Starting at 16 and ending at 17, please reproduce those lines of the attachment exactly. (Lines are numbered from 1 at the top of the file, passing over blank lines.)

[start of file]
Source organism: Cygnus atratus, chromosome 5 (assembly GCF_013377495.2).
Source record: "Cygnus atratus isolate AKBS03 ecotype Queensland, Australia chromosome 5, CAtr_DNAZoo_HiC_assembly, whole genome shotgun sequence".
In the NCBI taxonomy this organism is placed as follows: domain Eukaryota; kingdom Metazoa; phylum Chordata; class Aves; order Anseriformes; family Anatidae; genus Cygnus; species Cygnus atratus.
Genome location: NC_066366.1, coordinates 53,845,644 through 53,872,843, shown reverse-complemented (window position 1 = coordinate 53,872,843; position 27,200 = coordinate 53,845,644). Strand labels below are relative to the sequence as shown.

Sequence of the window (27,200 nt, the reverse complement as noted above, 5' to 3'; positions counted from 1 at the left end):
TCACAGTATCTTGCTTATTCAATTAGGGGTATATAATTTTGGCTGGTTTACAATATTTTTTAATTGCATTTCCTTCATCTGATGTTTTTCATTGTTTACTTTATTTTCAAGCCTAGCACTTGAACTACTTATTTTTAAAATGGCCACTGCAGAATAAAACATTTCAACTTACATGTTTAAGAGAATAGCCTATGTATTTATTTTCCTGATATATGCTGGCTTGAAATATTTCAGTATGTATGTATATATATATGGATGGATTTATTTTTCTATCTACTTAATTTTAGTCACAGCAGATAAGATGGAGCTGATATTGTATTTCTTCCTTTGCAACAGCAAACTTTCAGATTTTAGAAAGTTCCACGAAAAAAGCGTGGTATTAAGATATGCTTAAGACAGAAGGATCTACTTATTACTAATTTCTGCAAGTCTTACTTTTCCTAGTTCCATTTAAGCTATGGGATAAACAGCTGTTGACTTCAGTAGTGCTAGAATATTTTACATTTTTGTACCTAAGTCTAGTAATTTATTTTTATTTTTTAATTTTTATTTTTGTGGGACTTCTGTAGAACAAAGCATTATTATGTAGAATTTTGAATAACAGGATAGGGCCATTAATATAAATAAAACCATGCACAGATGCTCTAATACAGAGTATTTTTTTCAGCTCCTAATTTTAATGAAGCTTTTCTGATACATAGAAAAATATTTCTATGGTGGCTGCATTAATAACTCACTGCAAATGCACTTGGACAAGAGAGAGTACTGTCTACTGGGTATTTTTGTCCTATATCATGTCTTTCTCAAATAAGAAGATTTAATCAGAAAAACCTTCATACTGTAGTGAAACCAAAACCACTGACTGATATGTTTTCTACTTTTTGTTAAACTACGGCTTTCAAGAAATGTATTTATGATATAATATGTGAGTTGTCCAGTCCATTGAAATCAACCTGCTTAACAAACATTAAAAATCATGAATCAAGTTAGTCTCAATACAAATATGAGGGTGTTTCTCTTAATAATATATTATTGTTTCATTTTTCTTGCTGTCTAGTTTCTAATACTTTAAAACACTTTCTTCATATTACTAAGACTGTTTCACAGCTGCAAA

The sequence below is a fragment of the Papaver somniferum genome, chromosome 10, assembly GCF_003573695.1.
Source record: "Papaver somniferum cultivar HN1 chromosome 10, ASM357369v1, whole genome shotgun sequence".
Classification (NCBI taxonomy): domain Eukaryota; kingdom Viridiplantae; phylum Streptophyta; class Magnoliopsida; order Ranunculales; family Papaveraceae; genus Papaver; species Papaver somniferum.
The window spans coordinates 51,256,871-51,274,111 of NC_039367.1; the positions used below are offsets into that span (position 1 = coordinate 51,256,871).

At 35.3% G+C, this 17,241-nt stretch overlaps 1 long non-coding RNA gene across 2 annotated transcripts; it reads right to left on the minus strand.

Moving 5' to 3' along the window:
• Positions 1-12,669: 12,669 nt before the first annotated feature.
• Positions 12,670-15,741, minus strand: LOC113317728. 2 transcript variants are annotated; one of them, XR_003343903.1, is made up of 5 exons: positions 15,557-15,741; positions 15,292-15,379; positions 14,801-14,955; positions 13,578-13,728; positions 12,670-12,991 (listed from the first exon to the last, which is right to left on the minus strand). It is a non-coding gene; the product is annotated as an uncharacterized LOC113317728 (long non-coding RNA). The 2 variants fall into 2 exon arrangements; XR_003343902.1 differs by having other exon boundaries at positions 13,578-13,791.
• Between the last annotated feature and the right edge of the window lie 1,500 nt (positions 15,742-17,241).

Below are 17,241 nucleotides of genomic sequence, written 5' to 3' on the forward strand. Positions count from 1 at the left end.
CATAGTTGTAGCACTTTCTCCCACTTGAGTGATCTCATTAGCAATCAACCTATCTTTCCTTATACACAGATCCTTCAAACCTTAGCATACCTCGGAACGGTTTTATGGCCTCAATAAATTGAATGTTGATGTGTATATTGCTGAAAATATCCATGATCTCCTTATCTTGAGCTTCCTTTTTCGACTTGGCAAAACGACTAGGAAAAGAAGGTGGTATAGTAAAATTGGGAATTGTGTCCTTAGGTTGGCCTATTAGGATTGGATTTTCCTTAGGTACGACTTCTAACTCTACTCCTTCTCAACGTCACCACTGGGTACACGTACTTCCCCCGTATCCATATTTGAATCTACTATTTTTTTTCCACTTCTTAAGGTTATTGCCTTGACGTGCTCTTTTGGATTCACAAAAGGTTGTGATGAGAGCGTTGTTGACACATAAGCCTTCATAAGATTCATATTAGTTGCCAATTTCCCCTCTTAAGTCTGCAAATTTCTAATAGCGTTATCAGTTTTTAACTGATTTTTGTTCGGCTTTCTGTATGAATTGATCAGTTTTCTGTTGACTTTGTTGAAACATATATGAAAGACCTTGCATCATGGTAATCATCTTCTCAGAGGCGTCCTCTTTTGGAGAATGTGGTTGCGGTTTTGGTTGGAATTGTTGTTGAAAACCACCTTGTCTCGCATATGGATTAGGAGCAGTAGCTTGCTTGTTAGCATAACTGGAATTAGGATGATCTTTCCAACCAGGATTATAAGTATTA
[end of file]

Below are 17,241 nucleotides of genomic sequence, written 5' to 3' on the forward strand. Positions count from 1 at the left end.
CATAGTTGTAGCACTTTCTCCCACTTGAGTGATCTCATTAGCAATCAACCTATCTTTCCTTATACACAGATCCTTCAAACCTTAGCATACCTCGGAACGGTTTTATGGCCTCAATAAATTGAATGTTGATGTGTATATTGCTGAAAATATCCATGATCTCCTTATCTTGAGCTTCCTTTTTCGACTTGGCAAAACGACTAGGAAAAGAAGGTGGTATAGTAAAATTGGGAATTGTGTCCTTAGGTTGGCCTATTAGGATTGGATTTTCCTTAGGTACGACTTCTAACTCTACTCCTTCTCAACGTCACCACTGGGTACACGTACTTCCCCCGTATCCATATTTGAATCTACTATTTTTTTTCCACTTCTTAAGGTTATTGCCTTGACGTGCTCTTTTGGATTCACAAAAGGTTGTGATGAGAGCGTTGTTGACACATAAGCCTTCATAAGATTCATATTAGTTGCCAATTTCCCCTCTTAAGTCTGCAAATTTCTAATAGCGTTATCAGTTTTTAACTGATTTTTGTTCGGCTTTCTGTATGAATTGATCAGTTTTCTGTTGACTTTGTTGAAACATATATGAAAGACCTTGCATCATGGTAATCATCTTCTCAGAGGCGTCCTCTTTTGGAGAATGTGGTTGCGGTTTTGGTTGGAATTGTTGTTGAAAACCACCTTGTCTCGCATATGGATTAGGAGCAGTAGCTTGCTTGTTAGCATAACTGGAATTAGGATGATCTTTCCAACCAGGATTATAAGTATTA